Fire official's responsibilities
The lead fire department official for the initial crash investigation should be responsible for ensuring that all activities comply with the department's crash investigation policy and procedures.
That official must ensure that the initial crash documentation, through written notes or video recording, includes separate interviews with the driver of the fire department vehicles and all involved crew members. Those interviews should contain three description: what was going on in the truck right before impact, where was the fire apparatus going and what happened during the crash.
If a member of the involved crew must be transported to a medical facility, ensure that statements about the crash have been documented or send a fire department official to the hospital with the member so that a statement can be obtained as soon as it is practical.
The official must ensure that interviews have been completed and documented, through written notes or video recording, for all other witnesses, including names and addresses for those witnesses.
All of these reports and statements must be collected before fire department personnel involved in the crash or civilian witnesses are released from the scene.
A department will only have a small window of opportunity to gather the necessary post-crash information to answer the questions that will be on everyone's mind.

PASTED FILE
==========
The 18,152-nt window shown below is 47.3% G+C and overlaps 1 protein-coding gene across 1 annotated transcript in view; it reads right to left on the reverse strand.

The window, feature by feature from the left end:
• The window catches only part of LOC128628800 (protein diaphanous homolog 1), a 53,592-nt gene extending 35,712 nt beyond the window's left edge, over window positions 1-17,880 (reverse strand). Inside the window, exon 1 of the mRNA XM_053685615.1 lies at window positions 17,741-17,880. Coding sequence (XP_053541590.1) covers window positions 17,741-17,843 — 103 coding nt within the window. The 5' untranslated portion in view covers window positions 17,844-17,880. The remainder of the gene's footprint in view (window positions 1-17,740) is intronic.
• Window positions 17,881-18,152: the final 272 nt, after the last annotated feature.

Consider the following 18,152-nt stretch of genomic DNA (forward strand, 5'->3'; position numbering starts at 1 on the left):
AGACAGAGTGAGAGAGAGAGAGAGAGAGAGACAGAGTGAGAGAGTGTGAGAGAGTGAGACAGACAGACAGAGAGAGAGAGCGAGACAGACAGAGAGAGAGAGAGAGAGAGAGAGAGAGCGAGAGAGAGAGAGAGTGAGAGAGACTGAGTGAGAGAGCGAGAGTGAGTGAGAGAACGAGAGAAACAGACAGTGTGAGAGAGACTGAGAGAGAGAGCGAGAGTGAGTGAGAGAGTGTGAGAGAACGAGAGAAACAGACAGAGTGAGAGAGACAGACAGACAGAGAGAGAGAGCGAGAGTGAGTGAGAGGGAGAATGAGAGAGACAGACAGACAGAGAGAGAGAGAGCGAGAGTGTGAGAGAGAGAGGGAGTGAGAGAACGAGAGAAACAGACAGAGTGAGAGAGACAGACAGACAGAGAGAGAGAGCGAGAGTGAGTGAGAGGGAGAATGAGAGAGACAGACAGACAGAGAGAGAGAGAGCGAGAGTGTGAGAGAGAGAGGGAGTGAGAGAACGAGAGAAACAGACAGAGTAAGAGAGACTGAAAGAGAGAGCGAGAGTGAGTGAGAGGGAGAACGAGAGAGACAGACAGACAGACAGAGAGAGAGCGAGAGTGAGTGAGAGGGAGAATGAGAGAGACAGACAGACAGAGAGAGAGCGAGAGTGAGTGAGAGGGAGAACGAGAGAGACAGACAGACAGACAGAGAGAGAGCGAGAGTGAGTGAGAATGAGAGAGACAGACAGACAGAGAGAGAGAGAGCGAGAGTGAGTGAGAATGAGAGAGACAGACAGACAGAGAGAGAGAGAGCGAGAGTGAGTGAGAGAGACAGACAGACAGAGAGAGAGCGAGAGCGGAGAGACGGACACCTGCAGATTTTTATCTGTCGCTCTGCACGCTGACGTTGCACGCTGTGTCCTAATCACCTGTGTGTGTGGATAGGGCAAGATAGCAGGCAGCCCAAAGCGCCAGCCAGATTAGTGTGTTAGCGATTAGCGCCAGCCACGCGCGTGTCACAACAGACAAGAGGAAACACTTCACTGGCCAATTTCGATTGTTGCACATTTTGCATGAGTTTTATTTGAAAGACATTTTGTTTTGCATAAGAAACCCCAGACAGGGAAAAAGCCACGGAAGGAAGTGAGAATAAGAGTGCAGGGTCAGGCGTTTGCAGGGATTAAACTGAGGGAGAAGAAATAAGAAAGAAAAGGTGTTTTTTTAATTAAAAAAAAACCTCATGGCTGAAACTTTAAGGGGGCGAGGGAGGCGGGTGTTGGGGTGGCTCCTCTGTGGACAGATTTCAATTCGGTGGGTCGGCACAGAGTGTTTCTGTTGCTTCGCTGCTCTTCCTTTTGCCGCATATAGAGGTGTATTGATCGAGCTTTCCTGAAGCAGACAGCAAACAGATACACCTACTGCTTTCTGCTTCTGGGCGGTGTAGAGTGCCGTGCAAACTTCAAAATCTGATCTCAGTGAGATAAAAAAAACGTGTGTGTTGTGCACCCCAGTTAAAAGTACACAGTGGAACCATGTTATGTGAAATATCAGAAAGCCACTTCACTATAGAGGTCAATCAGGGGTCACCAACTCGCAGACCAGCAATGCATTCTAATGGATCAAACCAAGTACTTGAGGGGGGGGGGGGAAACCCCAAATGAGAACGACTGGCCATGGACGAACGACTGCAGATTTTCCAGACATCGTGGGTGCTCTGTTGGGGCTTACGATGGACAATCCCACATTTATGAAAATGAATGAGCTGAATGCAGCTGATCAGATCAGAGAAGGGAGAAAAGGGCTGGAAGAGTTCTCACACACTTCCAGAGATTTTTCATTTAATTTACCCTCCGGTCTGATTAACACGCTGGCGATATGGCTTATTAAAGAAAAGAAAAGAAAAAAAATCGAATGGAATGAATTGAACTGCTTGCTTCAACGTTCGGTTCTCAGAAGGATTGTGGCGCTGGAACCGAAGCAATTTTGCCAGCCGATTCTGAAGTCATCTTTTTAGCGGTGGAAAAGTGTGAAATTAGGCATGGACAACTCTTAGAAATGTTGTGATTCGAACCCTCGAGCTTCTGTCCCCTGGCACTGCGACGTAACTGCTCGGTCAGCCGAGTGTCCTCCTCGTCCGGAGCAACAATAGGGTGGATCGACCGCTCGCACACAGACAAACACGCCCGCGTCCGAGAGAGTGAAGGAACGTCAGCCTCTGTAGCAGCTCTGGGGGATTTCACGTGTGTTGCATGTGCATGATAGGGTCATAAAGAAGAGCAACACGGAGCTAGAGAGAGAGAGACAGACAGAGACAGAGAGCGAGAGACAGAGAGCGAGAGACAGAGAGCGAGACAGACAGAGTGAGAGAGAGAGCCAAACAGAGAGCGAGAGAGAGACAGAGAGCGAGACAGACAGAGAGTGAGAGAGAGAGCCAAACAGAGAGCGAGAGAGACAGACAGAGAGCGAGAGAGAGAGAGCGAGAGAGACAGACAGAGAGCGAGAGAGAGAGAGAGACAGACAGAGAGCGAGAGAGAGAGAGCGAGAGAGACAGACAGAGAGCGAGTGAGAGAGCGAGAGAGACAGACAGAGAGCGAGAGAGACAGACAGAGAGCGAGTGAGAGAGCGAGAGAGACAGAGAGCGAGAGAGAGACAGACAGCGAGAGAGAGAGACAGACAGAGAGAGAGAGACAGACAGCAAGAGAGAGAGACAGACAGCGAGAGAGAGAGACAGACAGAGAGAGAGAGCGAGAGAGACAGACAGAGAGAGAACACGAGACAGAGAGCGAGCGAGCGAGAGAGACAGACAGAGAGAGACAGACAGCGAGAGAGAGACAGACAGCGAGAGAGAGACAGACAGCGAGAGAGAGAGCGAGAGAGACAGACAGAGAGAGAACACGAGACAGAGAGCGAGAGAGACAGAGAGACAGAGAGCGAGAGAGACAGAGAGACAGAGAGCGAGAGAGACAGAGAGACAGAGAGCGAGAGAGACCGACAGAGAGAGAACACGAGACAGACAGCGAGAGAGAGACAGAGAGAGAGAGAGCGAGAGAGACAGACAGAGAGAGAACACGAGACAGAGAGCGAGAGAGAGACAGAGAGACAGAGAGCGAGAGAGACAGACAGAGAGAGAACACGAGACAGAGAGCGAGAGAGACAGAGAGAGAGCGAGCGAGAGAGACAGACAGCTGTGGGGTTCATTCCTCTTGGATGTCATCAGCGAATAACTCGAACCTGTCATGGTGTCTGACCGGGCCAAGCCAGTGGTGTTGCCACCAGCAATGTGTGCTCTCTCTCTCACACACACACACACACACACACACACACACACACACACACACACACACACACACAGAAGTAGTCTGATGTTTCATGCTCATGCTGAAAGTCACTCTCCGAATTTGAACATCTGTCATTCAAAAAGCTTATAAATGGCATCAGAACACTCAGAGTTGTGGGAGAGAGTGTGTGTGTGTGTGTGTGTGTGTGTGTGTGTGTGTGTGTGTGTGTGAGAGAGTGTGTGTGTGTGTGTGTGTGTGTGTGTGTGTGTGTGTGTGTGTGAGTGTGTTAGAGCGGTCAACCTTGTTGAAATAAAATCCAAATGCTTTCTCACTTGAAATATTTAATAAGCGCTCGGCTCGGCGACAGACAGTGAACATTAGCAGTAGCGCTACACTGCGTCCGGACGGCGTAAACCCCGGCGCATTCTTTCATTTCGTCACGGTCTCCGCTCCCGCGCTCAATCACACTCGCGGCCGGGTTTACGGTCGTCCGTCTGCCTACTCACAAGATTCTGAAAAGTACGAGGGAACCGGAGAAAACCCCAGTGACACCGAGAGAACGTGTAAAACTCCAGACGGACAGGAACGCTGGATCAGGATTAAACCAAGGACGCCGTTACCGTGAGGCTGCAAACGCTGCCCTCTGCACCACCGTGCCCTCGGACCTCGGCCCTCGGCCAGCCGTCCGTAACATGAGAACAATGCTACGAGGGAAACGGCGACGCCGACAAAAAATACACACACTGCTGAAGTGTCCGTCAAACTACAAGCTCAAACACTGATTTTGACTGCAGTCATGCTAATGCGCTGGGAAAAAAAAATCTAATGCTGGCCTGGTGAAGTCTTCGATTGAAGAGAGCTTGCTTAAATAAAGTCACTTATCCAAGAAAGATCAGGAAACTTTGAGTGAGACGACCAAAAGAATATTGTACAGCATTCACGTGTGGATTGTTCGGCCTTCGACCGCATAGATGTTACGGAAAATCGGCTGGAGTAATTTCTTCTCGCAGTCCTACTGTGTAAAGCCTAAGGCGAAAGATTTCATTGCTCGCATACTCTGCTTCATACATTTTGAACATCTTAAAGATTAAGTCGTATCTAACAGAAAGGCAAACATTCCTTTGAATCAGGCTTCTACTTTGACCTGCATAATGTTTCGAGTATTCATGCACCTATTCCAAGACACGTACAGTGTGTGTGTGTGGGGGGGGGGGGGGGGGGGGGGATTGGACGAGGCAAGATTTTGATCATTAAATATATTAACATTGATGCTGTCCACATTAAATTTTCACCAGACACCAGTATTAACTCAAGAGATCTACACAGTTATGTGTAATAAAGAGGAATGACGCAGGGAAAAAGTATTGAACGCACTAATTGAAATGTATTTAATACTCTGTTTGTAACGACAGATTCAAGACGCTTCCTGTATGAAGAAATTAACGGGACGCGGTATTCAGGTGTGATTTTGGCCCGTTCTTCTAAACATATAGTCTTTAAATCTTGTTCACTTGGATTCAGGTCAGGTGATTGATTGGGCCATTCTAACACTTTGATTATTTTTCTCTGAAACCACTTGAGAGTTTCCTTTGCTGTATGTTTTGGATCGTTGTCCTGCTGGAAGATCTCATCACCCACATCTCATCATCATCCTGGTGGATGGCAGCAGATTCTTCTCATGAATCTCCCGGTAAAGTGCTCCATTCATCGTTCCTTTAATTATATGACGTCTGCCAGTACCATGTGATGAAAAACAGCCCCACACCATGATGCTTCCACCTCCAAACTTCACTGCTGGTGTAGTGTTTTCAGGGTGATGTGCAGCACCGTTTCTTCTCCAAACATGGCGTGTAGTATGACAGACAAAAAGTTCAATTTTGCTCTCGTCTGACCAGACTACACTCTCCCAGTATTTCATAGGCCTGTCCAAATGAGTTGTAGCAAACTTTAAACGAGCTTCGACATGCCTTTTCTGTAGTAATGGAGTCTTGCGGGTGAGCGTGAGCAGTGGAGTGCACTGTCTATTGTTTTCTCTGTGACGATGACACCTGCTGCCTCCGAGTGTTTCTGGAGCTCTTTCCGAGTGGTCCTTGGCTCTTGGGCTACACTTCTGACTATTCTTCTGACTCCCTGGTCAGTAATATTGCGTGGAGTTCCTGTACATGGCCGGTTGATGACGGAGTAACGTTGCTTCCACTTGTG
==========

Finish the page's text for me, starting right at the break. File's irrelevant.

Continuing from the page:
- Why did the crash happen?
- How did the crash happen?
- Who's at fault?
- What will happen to prevent crashes of a similar nature?
The information collected and analyzed following a fire apparatus crash should enable the department's crash investigators to answer those questions.
Sonoma County (Calif.) Emergency Services achieves this by determining the facts surrounding the crash, its principle causes, who's responsible and any mitigating factors which may have contributed to it. Sonoma County also recommends changes to department policies, procedures and equipment to prevent future crashes of a similar nature. And they promptly and accurately reporting the findings of the investigation.
Prompt investigation of a crash involving fire apparatus is no longer just a good risk-management practice for vehicle operations anymore. It should also be an important part of your department's reputation risk management.